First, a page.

MARITIME | The 11-day battle to extinguish Charlotte Maersk blaze

Charlotte Maersk on fire

Craig Eason | LLOYD’S LIST

IF THE flames shooting 12 m in the air from the containers on board Charlotte Maersk had been any nearer the accommodation, Dick Danielsen knows the outcome may have been different.

He would have been forced to abandon the ship rather than try and contain the blaze until a team of professional firefighters came on board to help his crew.

It was a mixture of skill, cool thinking and luck that made sure no one was injured or even killed in the 11 days it took to extinguish the fire, which wrecked 150 containers, many of which melted in the 1,000° temperatures that were reached.

He has been master on the 2002-built, 8,189 teu boxship for seven years, but it was the first fire in his career and he hopes it will be his last.

At one point, shortly after the decision to fight the fire, there was a sudden balloon of flames. It was like a slow explosion, according to the captain, who saw the fire and smoke suddenly surge into the air just as the crew tackled the blaze.

“My concern was if anyone had got injured — luckily no one was. But they ran like hell to get further away,” said Capt Danielsen, who at this point started to assess if it was the right decision to tackle the fire, or to begin thinking about abandoning ship.

“These thoughts were with me for about five minutes until we made the decision to fight the fire.”

Because the ship’s crew do not know the contents of the containers — other than those that have been declared as having dangerous cargoes — there was a lot of uncertainty as to whether another explosion would happen.

He was in constant contact with staff in the Maersk Line offices in Copenhagen, who were feeding him the information he needed to understand what was likely to happen if he fought the blaze. Very soon the whole crew were engaged in tackling the fire, using all 63 fire hoses the ship had on board.

One of the first realisations he made after talking to experts on the ship’s satellite phone was that this type of fire could not be extinguished — there was a suspicion calcium hypochlorite was involved.

All the crew could do was keep the surrounding containers cool and let the flames die down themselves. This was not without its risks. At such high temperatures the heat could effectively jump across bays to find a container with something more flammable inside and ignite it.

Tackling the fire was intensive. All through the first night the crew were at hoses, which due to the power of the water and their length took at least two men to handle.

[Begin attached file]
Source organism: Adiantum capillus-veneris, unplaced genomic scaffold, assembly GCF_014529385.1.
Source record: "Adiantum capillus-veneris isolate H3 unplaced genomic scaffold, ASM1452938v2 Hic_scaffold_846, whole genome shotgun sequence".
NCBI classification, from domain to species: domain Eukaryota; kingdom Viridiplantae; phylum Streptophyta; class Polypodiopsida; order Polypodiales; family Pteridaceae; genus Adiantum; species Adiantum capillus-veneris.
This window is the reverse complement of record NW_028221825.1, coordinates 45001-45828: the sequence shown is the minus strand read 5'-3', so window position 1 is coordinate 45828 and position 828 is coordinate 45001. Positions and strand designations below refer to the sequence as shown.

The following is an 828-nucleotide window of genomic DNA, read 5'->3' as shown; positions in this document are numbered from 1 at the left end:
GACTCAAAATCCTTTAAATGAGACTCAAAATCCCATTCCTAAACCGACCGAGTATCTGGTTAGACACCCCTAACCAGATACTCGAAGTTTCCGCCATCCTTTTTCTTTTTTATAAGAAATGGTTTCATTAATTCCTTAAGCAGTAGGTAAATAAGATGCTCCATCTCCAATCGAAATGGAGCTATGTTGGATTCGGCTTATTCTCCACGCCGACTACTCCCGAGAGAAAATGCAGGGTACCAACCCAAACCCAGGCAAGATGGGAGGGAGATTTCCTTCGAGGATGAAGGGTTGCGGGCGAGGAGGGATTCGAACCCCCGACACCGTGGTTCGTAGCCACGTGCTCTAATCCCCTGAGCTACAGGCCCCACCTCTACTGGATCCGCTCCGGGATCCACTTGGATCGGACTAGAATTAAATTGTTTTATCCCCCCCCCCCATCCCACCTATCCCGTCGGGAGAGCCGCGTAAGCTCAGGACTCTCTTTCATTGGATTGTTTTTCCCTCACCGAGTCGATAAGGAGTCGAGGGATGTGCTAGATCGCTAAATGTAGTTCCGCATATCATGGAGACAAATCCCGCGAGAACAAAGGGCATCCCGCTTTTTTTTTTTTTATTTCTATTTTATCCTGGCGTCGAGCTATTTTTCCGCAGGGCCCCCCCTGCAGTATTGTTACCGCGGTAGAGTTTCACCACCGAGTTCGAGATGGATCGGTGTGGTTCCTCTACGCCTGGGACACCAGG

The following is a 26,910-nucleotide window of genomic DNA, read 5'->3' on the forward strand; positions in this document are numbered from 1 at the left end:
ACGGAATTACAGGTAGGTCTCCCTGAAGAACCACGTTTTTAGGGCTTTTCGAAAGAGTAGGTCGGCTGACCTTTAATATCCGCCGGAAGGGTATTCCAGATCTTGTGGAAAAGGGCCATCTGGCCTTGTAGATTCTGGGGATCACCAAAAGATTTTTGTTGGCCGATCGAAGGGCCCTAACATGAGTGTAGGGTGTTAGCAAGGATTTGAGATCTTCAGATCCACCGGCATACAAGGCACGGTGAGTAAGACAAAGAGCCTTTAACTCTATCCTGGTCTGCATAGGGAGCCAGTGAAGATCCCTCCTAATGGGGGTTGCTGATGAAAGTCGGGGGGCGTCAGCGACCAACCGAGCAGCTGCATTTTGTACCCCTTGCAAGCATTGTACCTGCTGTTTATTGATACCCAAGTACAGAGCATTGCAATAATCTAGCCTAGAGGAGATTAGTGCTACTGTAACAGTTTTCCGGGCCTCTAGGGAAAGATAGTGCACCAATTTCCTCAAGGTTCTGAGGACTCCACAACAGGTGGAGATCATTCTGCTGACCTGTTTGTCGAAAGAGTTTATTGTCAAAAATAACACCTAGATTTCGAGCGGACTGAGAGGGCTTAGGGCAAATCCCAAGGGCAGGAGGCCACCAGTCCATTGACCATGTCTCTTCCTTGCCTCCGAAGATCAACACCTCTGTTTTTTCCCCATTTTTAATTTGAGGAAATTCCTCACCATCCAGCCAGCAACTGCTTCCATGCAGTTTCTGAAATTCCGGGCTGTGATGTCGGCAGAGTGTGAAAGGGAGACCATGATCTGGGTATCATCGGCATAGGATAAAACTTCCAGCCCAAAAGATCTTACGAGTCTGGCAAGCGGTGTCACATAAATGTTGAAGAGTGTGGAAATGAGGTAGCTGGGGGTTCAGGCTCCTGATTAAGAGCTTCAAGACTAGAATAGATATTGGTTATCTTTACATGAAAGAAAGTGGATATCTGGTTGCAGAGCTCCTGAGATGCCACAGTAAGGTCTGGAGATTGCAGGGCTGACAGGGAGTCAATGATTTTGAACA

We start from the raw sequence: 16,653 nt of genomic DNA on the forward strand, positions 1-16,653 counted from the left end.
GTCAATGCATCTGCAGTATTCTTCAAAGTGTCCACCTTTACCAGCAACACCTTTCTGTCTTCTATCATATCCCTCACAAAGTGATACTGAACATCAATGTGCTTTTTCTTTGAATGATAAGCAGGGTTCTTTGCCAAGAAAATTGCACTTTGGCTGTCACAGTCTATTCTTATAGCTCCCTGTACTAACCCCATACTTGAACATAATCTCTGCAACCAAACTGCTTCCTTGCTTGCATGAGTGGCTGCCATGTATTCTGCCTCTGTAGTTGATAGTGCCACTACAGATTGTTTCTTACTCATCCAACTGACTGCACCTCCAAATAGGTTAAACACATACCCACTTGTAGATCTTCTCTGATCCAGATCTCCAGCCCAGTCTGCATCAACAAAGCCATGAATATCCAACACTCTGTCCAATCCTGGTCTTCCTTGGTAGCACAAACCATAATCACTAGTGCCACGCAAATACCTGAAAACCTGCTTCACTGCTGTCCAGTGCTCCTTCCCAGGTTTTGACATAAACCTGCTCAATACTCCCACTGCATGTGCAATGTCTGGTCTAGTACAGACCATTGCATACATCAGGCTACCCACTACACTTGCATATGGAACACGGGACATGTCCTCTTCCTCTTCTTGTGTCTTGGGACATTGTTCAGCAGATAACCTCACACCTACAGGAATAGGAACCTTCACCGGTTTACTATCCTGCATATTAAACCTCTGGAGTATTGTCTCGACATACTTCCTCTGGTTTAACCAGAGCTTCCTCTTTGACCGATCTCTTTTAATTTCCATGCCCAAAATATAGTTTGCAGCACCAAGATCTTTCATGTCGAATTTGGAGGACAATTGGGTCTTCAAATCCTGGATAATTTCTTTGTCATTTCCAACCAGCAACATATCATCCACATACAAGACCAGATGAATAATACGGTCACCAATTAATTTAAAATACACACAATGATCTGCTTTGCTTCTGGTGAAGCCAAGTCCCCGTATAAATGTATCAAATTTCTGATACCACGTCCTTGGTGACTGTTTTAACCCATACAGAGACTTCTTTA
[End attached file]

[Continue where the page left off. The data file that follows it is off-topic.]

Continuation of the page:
Everyone was on deck, including the steward and ship’s cook, helping to tackle the blaze.

In the course of tackling the fire, the Malaysian Coastguard offered a fire-fighting aircraft, which made three unsuccessful attempts to drop water on to the vessel and sent fire-fighting tugs to assist. By this time the captain had made the decision to anchor the vessel so that if he made the decision to abandon ship it would not then drift and create additional problems.

He then used the vessel’s stern thrusters to continually position the vessel to keep the smoke blowing off the port side of the ship rather than over the ship and hindering the firefighters.

At one point Charlotte Maersk’s two cadets had spent 48 hours refilling the ships eight breathing-air bottles, and when the Dutch fire-fighting team arrived, refilling theirs as well. The air compressor was running almost continually to keep up with demand.

A crucial moment during the battle with the fire was when the team of firefighters decided the time had come to start opening up each individual container that had been ablaze to make sure the fire inside had been doused.

“They were opening some containers with [cutting] torches,” said Capt Danielsen. “Sometimes the crews had to attack the top containers in the five-high stacks”.

With the lashing bridges reaching the bottom three boxes, they were forced to use aluminium ladders tied up against containers to get up to reach the necessary height, even having to go across the top of boxs to reach burnt ones.

“To be honest this was the most severe time for accidents,” he said. “But we wanted to extinguish it from the top as from the bottom would have been pointless.”

It was only after the firefighters had opened up all 150 containers that they could all feel reassured that the fire was extinguished.

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